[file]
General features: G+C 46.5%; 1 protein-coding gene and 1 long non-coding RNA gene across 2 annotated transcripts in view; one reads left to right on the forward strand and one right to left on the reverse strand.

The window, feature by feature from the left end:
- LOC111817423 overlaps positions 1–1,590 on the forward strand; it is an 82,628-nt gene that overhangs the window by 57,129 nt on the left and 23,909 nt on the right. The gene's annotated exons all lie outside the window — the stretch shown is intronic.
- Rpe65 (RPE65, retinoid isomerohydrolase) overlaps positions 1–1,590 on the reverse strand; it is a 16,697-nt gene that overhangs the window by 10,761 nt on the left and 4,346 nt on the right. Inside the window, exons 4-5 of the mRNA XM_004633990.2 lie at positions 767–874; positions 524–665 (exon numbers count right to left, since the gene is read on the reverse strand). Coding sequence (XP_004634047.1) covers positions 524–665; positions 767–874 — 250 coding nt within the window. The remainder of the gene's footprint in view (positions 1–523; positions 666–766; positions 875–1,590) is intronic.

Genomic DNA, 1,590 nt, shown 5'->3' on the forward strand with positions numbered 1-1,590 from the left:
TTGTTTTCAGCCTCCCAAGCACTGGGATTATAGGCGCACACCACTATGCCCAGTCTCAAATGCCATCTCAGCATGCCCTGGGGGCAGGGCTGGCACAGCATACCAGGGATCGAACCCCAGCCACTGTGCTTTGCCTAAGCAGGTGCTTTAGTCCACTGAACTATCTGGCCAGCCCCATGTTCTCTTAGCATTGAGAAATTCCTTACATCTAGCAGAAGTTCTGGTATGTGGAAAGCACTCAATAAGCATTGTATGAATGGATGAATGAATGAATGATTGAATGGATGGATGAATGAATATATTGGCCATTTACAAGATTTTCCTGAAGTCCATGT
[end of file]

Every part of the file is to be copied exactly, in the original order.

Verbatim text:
General features: G+C 46.5%; 1 protein-coding gene and 1 long non-coding RNA gene across 2 annotated transcripts in view; one reads left to right on the forward strand and one right to left on the reverse strand.

The window, feature by feature from the left end:
- LOC111817423 overlaps positions 1–1,590 on the forward strand; it is an 82,628-nt gene that overhangs the window by 57,129 nt on the left and 23,909 nt on the right. The gene's annotated exons all lie outside the window — the stretch shown is intronic.
- Rpe65 (RPE65, retinoid isomerohydrolase) overlaps positions 1–1,590 on the reverse strand; it is a 16,697-nt gene that overhangs the window by 10,761 nt on the left and 4,346 nt on the right. Inside the window, exons 4-5 of the mRNA XM_004633990.2 lie at positions 767–874; positions 524–665 (exon numbers count right to left, since the gene is read on the reverse strand). Coding sequence (XP_004634047.1) covers positions 524–665; positions 767–874 — 250 coding nt within the window. The remainder of the gene's footprint in view (positions 1–523; positions 666–766; positions 875–1,590) is intronic.

Genomic DNA, 1,590 nt, shown 5'->3' on the forward strand with positions numbered 1-1,590 from the left:
TTGTTTTCAGCCTCCCAAGCACTGGGATTATAGGCGCACACCACTATGCCCAGTCTCAAATGCCATCTCAGCATGCCCTGGGGGCAGGGCTGGCACAGCATACCAGGGATCGAACCCCAGCCACTGTGCTTTGCCTAAGCAGGTGCTTTAGTCCACTGAACTATCTGGCCAGCCCCATGTTCTCTTAGCATTGAGAAATTCCTTACATCTAGCAGAAGTTCTGGTATGTGGAAAGCACTCAATAAGCATTGTATGAATGGATGAATGAATGAATGATTGAATGGATGGATGAATGAATATATTGGCCATTTACAAGATTTTCCTGAAGTCCATGT